Hotels and the Movies
Films have long relied on hotels as a setting for various reasons. Whether it’s an international man of mystery stopping by for sultry misdemeanours, or a crazed writer with cabin fever plotting the murder of his entire family: hotels are undeniably entrancing as an institution
They are a hub for people all around the world and yet can often feel amongst the loneliest places on earth. You can get lost in their perplexingly identical hallways or find solace in the comfort of room service and all-night security. Whatever the motive: it’s indisputable that some amazing films have used the accommodative establishments to create some truly unforgettable scenes.
Let’s start by checking in to the Overlook Hotel, the central setting of Stanley Kubrick’s classic The Shining (1980). The visionary director utilises every sinew of the establishment to enhance the delirium of Jack’s state of mind and his spiralling mayhem. The corridors are long and winding and the only company Jack has are his creepy family and his visions of bartenders and bathtub creatures. As a caretaker of the hotel, it is of course empty, and this aids Jack’s ability to lose his mind in under a week. A location often crammed with people (see the final shot of the ballroom) is made empty and desolate as a trigger to cause extreme isolation and resulting cabin fever.
This is of course not the only picture to use the backdrop of a hotel to convey a character’s sense of loneliness. Lost in Translation (2003) remains Sofia Coppola’s masterpiece and is an unparalleled look into the intricacies of isolation. The indie-favourite duo of Bill Murray and Scarlett Johansson are both in the same Tokyo-based hotel suffering similar existential crises before they eventually unite for some frivolous antics. The fog of being in a foreign country with no understanding of the language is often made comically frustrating, but mostly adds to the characters’ believed remoteness. Murray towers over the Japanese people inside the hotel elevator as a humorous metaphor of his displacement and Johansson gazes longingly out of her hotel window at the city, with her curled up body seeming tiny in comparison to the vast cityscape beneath her. Coppola captures the feeling of being in a place surrounded by people but still feeling alone, an image made poignant by using the bustling nature of a hotel to contrast the emotions of the characters.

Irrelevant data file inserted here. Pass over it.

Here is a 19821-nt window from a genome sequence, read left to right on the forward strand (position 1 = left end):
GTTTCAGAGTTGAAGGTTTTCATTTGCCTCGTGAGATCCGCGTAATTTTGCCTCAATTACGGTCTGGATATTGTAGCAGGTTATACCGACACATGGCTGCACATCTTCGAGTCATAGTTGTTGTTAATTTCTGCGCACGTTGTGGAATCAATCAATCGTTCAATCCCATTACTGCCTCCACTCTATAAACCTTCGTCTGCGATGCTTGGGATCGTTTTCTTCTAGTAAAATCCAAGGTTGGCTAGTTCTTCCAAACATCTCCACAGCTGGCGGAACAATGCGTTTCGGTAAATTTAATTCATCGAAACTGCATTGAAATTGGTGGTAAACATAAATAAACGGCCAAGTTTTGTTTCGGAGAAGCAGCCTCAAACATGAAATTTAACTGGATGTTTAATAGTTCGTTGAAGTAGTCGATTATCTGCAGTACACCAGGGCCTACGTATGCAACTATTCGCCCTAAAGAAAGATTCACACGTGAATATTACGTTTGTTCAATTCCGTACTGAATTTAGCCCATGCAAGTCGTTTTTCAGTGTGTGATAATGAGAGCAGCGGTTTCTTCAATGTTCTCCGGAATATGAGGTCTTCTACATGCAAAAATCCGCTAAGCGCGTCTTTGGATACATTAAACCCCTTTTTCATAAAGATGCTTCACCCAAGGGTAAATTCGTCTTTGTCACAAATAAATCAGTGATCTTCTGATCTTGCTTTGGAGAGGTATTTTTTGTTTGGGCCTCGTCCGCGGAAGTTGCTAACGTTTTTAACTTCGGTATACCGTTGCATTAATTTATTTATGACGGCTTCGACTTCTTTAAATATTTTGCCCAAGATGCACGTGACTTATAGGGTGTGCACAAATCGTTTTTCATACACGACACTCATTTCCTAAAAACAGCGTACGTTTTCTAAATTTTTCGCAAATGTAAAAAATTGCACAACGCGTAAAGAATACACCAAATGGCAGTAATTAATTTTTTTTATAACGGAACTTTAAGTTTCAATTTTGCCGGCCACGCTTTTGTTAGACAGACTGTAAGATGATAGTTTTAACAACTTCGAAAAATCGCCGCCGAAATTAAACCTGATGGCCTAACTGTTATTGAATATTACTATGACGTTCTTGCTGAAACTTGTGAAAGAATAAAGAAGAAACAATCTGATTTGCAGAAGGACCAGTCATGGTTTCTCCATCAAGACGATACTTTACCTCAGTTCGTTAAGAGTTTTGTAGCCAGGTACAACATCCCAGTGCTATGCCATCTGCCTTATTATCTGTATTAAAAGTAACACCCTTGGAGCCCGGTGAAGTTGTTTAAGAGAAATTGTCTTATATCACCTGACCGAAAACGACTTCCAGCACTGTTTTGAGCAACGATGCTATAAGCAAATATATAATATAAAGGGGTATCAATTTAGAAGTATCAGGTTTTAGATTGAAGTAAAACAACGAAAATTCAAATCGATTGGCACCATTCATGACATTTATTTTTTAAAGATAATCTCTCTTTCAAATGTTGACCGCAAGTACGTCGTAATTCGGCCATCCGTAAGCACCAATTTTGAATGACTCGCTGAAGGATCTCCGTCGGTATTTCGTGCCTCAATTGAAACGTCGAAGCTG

Like the Lost in Translation duo and The Shining’s Jack, hotels often act as an extension of a character’s mindset. This is achieved in Hotel Artemis whereby The Nurse’s emotions are paralleled by the goings on in the hotel. She hasn’t left the premises in 22 years and Drew Pearce emphasises this insularity by having her relationship with The Artemis appear as symbiotic. When her façade of coolness begins to crumble, so does the physical integrity of the hotel and indeed it’s high-tech security systems. There are several hidden rooms and walkways deep in the hotel’s fabric, much like the repressed secrets and fragilities of Jodie Foster’s character. Similarly, in Wes Anderson’s The Grand Budapest Hotel (2014), the vibrant and eccentric style of the building is conjoined with that of Ralph Fiennes’ bumbling M. Gustave who runs the establishment in an idiosyncratic manner. When he is exiled from the premises the lavish walls are soon replaced by the black, repressive insignia of the tongue-in-cheek ZZ party.
Back to Hotel Artemis and how it plays upon the unfamiliarity of hotels. Each room is plastered with a different backdrop, such as Niagara Falls. This points at the uncanny vibe of hotels where they replicate homes but are not quite the real deal. They may lull you into a sense of comfort, but it’s never the same as feeling the cosiness of your own space. This adds to the mystery of the establishments. You never know who is in the room next to you, or indeed what horrors lurk around the corner. Filmmakers use the air of uncertainty to create moments of sheer tension. Think of the aforementioned bathtub lady in The Shining, or the rising pressure of the criminals crammed into Hotel Artemis. More frightening examples usually exist in motels, the ugly cousin of hotels. The Neon Demon (2016) uses this fear, coupled with a delightfully sinister Keanu Reeves, to use the uncertainty to great dramatic effect. Elle Fanning’s Jesse has premonitions of the creepy landlord placing a knife in her mouth before he harasses a resident of the neighbouring room. Another Keanu Reeves starring film that utilises this mystery and fear is John Wick (2014), where the spin-off warranting hotel The Continental has its own ecosystem and rules – much like that of Hotel Artemis. EJ
Words by Tom Williams
Image Credits by Warner Bros